Cats may be less responsive than other species to the effect of opioids on MAC. Maximal MAC reduction with systemic opioids in cats is 35%, compared with 73% in dogs, 100% in rats, and 82% in humans.23–26 Factors unrelated to drug administration may modify the MAC of inhalants and may account for failure to detect a treatment effect. Such factors include changes in body temperature, severe hypotension, severe hypoxemia, and severe hypercapnia.27 It is unlikely that these factors played a role in the study reported here. Body temperature was tightly controlled within 1°C by providing external heat as needed. Although mild hypotension was evident in some cats, severe hypotension was not detected at any time in this study. Inspired gas contained a high fraction of oxygen; this is expected to result in high PaO2. Although PaO2 was not measured, hypoxemia could be excluded on the basis of the high SpO2 observed in all cats throughout the study. Finally, PaCO2 was most likely in reference range in these cats, as indicated by the end-tidal PCO2 value that was in reference range. Alternatively, an apparent lack of drug effect could be apparent if the epidural administration of saline solution resulted in a reduction in MAC of similar magnitude to that caused by the drugs. This was deemed unlikely because the MAC of isoflurane in the epidural saline solution group was similar to MAC values in cats measured recently in our laboratory with identical methods.17,28 For similar reasons, we do not believe that the penetration of the subarachnoid space on 2 occasions in the saline solution group influenced the results. Lastly, it is possible that we performed the MAC measurements before the onset of drug effect. Onset of analgesic effect in humans has been repeatedly reported to be approximately 30 minutes after epidural morphine administration, with a peak effect at approximately 50 to 90 minutes.29–31 The effect on MAC might, however, be independent of the analgesic effect and, therefore, have a different onset time. From published studies11,12,22 that revealed an effect of morphine on MAC and in which onset can be assessed, it appears that onset occurred 30 to 100 minutes after administration. Specifically in cats, the time to onset in a previous study13 was 30 to 60 minutes. The onset of the effects of buprenorphine on MAC appears to be similar.15,19 We allowed 60 minutes for the onset of the effects of opioids on MAC. Additionally, we measured MAC in triplicate, and the last determination was completed at least 2.5 hours after epidural injection. No significant decrease in MAC was observed among successive measurements, suggesting that if onset was a factor in the study reported here, it was likely delayed by > 150 minutes.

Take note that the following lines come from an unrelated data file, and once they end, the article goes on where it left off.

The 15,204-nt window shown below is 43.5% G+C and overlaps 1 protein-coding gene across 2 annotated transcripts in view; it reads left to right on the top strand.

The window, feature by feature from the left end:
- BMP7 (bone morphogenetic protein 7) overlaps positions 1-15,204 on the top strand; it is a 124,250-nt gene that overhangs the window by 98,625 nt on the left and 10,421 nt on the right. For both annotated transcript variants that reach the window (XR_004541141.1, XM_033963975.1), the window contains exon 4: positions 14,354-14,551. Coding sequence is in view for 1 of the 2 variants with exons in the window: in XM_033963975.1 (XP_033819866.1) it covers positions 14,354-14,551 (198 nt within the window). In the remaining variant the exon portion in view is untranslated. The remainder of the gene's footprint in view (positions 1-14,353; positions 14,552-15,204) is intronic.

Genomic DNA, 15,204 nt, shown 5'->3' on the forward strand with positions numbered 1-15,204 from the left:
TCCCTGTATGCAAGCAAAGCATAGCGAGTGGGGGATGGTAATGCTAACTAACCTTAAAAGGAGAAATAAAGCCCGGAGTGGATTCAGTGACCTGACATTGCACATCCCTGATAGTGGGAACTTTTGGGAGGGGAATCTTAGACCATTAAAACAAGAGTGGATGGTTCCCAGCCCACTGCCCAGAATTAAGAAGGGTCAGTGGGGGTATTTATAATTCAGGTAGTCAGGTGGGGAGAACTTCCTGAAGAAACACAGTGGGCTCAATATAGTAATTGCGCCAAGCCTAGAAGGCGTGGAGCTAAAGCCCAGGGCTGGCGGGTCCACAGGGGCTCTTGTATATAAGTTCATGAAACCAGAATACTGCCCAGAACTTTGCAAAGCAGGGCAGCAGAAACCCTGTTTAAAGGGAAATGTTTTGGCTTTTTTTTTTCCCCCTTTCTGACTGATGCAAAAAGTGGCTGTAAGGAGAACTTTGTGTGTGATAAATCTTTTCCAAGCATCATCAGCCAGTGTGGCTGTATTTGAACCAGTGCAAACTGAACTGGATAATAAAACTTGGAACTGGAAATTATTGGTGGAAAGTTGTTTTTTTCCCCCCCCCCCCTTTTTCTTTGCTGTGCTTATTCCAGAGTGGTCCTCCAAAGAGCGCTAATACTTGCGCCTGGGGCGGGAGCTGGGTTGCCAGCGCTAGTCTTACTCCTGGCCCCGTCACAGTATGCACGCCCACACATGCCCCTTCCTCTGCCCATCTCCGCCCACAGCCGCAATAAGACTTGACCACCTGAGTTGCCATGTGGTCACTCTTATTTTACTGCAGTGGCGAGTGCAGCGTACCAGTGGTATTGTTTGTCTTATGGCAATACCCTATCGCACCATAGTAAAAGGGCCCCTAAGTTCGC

Reasons for the lack of significant effect of epidural administration of morphine on MAC in the study reported here, compared with a 31% decrease reported with the same dose of morphine, are unclear.13 The MAC was determined in triplicate by tail clamping in both the study reported here and a previous study.13 However, several methodologic differences exist between these studies. Golder et al13 implanted vascular access devices in the epidural space. The effects of long-term catheter implantation on drug distribution and effect are unknown; in a study32 in rats, drug effects decreased 10 days after catheter implantation. This was hypothesized to be caused by a complete fibrous sheath surrounding the catheter. It is therefore unlikely that long-term catheter implantation would result in an increased effect. In the Golder et al13 study, the tip of the catheter was advanced to the junction between the sixth and seventh lumbar vertebrae, and drugs were therefore injected 1 vertebral length more cranially than in the present study. Drugs were also diluted to a volume of 0.2 mL/kg. Although the higher concentration of drug that resulted from this smaller dilution may have influenced the effect, a 21% MAC reduction was detected with 0.05 mg/kg diluted to a volume of 0.2 mL/kg, a larger dilution than in the study reported here. In addition, the larger volume used in our study is likely to have compensated for the more caudally placed injection. Golder et al13 maintained a slightly lower body temperature; however, the range of variation was similar to that in the study reported here, and changes in body temperature are more important in terms of detecting changes in MAC than the actual temperature (within the physiologic range). In the Golder et al13 study, the control and treatment MACs were measured during the same experiment, whereas they were measured during separate experiments in the study reported here. It is therefore possible that the effects of opioids on MAC are best detected after the CNS has been sensitized to noxious stimulation; however, to the authors' knowledge, this has not been reported. Interestingly, in the studies11,22 in dogs and horses that revealed a significant effect of morphine on MAC, the control MAC was also determined before the treatment MAC, during the same experiment. It could therefore be argued that the effect detected in those studies was related to time rather than to treatment; the lack of randomization of control versus treatment MAC determination prevents the statistical differentiation between time and treatment effects. This is, however, unlikely because MAC is considered to be insensitive to the duration of anesthesia.27 The most important difference between the Golder et al13 study and the study reported here may be the injection of air to confirm epidural needle placement in the latter study. Up to 2 mL of air is commonly injected into the epidural space as part of the loss-of-resistance technique.2 A 1-mL air injection was used in the study reported here to confirm the placement of the epidural needle (both for the loss-of-resistance technique and as contrast material for computed tomography). Although a smaller volume could have been used, the technique and volume were thought to be representative of clinical practice. The effects of air injection on quality of epidural analgesia are controversial, with results of some studies suggesting a detrimental effect, whereas others did not detect any effect.33–37 For those reporting a detrimental effect, a decrease in the quality of nerve block occurred in approximately 7% to 17% of patients. It is possible that air injection in the study reported here interfered with the effects of the epidural drugs. One cat in the morphine group had a 19% decrease in MAC, suggesting that if air injection decreased the effect of epidural morphine, it did so in 83% of the cats. Assuming that the loss-of-resistance technique with air abolishes the effect of epidural opioids, the exact prevalence obviously cannot be calculated from as small a sample as used in the study reported here; however, the prevalence would appear to be much higher than that reported in humans. Additionally, air injection cannot be used to explain the increase in MAC observed in 1 cat in the morphine group and 2 cats in the buprenorphine group.